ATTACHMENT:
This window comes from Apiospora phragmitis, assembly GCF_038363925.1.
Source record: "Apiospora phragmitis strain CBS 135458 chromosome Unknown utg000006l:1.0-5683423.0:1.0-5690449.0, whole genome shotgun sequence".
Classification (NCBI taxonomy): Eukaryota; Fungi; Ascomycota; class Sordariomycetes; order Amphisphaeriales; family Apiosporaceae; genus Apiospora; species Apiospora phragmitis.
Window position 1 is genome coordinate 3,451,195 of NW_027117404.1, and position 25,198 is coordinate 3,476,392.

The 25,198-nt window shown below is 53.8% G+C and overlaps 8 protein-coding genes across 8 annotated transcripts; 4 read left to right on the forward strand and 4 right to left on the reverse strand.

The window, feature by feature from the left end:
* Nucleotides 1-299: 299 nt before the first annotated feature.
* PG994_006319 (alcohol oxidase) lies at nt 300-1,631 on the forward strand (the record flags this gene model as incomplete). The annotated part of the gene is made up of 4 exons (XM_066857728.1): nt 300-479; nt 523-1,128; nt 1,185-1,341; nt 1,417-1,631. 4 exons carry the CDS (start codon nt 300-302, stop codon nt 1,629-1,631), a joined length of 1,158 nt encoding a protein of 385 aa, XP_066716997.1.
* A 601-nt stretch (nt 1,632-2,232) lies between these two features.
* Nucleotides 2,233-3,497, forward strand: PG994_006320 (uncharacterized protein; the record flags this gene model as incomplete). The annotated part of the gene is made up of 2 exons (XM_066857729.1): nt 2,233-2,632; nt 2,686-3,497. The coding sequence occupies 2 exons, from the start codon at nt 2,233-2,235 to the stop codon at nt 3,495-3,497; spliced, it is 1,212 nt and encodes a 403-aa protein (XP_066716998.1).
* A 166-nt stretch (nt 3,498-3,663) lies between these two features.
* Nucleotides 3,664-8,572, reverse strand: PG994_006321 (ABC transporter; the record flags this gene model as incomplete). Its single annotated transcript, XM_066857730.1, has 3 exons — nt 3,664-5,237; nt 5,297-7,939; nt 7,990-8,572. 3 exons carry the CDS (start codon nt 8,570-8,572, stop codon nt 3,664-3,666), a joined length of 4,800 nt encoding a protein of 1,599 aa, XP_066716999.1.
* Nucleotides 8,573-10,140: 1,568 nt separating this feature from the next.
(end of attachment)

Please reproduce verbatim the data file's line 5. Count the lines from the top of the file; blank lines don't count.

The 25,198-nt window shown below is 53.8% G+C and overlaps 8 protein-coding genes across 8 annotated transcripts; 4 read left to right on the forward strand and 4 right to left on the reverse strand.